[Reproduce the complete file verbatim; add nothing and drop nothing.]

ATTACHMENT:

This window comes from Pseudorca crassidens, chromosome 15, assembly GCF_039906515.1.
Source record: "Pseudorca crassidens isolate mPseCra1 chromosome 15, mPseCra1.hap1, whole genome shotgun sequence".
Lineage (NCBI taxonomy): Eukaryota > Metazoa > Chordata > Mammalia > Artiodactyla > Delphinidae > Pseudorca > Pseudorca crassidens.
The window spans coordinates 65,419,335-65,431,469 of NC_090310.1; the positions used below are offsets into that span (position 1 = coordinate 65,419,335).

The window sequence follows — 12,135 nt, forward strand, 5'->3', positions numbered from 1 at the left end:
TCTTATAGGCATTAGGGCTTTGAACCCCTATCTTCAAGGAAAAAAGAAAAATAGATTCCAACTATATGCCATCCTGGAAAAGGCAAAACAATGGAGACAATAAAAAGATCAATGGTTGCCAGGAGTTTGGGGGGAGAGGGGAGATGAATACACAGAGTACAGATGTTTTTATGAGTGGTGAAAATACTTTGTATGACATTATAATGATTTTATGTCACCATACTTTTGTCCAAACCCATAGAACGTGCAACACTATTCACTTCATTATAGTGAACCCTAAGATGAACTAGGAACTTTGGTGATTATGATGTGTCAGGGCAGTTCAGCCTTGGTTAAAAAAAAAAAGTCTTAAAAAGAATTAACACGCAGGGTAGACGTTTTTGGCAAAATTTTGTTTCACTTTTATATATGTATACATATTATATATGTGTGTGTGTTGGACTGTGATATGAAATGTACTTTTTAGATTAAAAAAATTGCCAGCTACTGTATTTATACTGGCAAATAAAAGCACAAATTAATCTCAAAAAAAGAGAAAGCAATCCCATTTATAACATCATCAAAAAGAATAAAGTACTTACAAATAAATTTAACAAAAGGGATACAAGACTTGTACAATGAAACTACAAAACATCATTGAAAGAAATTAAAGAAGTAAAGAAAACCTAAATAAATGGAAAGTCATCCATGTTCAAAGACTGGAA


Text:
This window comes from Pseudorca crassidens, chromosome 15, assembly GCF_039906515.1.
Source record: "Pseudorca crassidens isolate mPseCra1 chromosome 15, mPseCra1.hap1, whole genome shotgun sequence".
Lineage (NCBI taxonomy): Eukaryota > Metazoa > Chordata > Mammalia > Artiodactyla > Delphinidae > Pseudorca > Pseudorca crassidens.
The window spans coordinates 65,419,335-65,431,469 of NC_090310.1; the positions used below are offsets into that span (position 1 = coordinate 65,419,335).

The window sequence follows — 12,135 nt, forward strand, 5'->3', positions numbered from 1 at the left end:
TCTTATAGGCATTAGGGCTTTGAACCCCTATCTTCAAGGAAAAAAGAAAAATAGATTCCAACTATATGCCATCCTGGAAAAGGCAAAACAATGGAGACAATAAAAAGATCAATGGTTGCCAGGAGTTTGGGGGGAGAGGGGAGATGAATACACAGAGTACAGATGTTTTTATGAGTGGTGAAAATACTTTGTATGACATTATAATGATTTTATGTCACCATACTTTTGTCCAAACCCATAGAACGTGCAACACTATTCACTTCATTATAGTGAACCCTAAGATGAACTAGGAACTTTGGTGATTATGATGTGTCAGGGCAGTTCAGCCTTGGTTAAAAAAAAAAAGTCTTAAAAAGAATTAACACGCAGGGTAGACGTTTTTGGCAAAATTTTGTTTCACTTTTATATATGTATACATATTATATATGTGTGTGTGTTGGACTGTGATATGAAATGTACTTTTTAGATTAAAAAAATTGCCAGCTACTGTATTTATACTGGCAAATAAAAGCACAAATTAATCTCAAAAAAAGAGAAAGCAATCCCATTTATAACATCATCAAAAAGAATAAAGTACTTACAAATAAATTTAACAAAAGGGATACAAGACTTGTACAATGAAACTACAAAACATCATTGAAAGAAATTAAAGAAGTAAAGAAAACCTAAATAAATGGAAAGTCATCCATGTTCAAAGACTGGAA